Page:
Best listening experience is on Chrome, Firefox or Safari. Subscribe to Federal Drive’s daily audio interviews on Apple Podcasts or PodcastOne.
The Defense Department is trying to think of some new ways to recruit and retain people for the reserves, and may turn to some experimental methods.
A report from the RAND Corporation and commissioned by the deputy assistant defense secretary for reserve integration ponders some of the more far reaching methods of bringing in and keeping reservists.
The study comes after both the Army and Navy Reserves missed their 2018 recruitment goals — the Army Reserve only filled 72.6% of its benchmark.
“This was an exploratory study that aimed to look outside the box to get around potential manpower issues the reserve component faces across a variety of issues,” Molly Dunigan, senior political scientist at RAND, told Federal News Network. “We looked primarily at two dimensions of constraint: location constraints and scheduling constraints.”
The study came up with a host of potential workforce constructs that could be used as pilot programs in the future to retain and recruit reservists or even specific occupations into the reserves.
The potential programs include creating a cadre of reservists that might not deploy.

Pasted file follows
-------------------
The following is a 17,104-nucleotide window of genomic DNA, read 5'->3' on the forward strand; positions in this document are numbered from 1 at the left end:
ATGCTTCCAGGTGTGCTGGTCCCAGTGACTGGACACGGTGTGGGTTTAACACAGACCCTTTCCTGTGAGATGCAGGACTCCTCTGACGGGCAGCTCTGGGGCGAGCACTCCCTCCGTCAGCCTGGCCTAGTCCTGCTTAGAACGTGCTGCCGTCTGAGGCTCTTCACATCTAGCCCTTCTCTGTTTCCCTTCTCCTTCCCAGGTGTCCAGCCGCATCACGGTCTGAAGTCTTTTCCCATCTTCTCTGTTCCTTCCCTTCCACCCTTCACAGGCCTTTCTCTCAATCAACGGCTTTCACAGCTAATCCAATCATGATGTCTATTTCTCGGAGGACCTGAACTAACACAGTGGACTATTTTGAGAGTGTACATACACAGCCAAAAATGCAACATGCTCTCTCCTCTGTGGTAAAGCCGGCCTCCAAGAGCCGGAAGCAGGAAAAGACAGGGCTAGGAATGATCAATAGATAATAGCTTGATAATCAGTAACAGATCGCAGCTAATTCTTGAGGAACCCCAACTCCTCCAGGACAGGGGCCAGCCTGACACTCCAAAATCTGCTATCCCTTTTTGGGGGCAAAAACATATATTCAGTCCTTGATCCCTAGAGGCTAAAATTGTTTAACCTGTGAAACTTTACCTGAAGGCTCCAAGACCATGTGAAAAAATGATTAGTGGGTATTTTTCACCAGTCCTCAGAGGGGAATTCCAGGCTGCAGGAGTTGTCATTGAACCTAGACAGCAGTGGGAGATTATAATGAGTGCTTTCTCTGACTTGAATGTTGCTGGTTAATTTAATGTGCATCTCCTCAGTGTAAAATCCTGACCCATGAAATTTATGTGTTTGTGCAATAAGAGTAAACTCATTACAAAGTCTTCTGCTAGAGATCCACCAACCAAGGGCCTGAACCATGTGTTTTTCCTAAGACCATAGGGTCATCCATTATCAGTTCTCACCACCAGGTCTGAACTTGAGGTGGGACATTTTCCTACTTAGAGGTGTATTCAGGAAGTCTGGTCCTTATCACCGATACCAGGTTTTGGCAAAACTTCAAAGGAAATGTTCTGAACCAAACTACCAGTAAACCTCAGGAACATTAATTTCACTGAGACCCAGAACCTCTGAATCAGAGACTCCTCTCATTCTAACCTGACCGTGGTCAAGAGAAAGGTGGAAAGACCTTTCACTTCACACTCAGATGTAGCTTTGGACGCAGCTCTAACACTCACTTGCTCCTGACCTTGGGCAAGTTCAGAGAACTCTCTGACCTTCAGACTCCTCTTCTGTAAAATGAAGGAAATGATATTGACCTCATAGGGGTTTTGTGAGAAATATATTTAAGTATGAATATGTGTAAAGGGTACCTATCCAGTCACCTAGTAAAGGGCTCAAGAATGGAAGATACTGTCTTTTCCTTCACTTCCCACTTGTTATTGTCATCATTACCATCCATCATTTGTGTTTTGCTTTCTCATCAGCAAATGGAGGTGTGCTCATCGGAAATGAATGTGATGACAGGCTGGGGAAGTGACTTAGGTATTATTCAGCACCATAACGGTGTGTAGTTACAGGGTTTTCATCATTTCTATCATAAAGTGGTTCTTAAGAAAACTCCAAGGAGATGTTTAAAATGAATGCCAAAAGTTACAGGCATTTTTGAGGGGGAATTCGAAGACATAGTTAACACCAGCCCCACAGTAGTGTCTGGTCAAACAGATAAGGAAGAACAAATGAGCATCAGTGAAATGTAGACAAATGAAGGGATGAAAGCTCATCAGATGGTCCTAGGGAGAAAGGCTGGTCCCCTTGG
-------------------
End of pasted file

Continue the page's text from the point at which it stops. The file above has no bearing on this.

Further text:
“Part of what we are trying to recognize is while current DoD policy wants all service members deployable, there are large numbers of positions that are based within the continental United States and do not require deployment,” said Stephen Dalzell, senior political scientist at RAND. “We wanted to put on the table the concept of cases where you have a critical shortage of a skill, that there might be reasons to fine-tune the policy to ensure those people can continue contributing from their location even if they can’t physically deploy.”
Another idea expands teleworking arrangements.
“Reservists would be able to provide a broad range of tasks remotely from any location,” Dunigan said. “This is designed to breakdown the location barrier. Somebody who can’t get to training locations or to their duty location due to personal responsibilities, characteristics or their job. The idea is it would facilitate a greater number of folks being able to participate in the reserve components.”
A third potential creates a “seasonal worker” or “seasonal reserve.”
The idea takes advantage of surge economies — think department stores around the holidays, and how the companies hire more people.
“There are reserve skills that are hard to train on a traditional one-weekend-a-month type of schedule,” Dalzell said. “That’s not a lot of time to get your team together and do an activity. The idea is to create complementary opportunities for parts of the population who are available for larger stretches of time. Could they be gathered into groups for longer stretches of training?”
It’s possible that DoD might use some of the ideas as fodder for legislative proposals for the 2021 defense authorization bill.
The reserves aren’t the only areas missing their goals. The Army missed its active-duty recruitment goals in 2018 as well. Experts blame low unemployment and old recruiting tactics for the issue.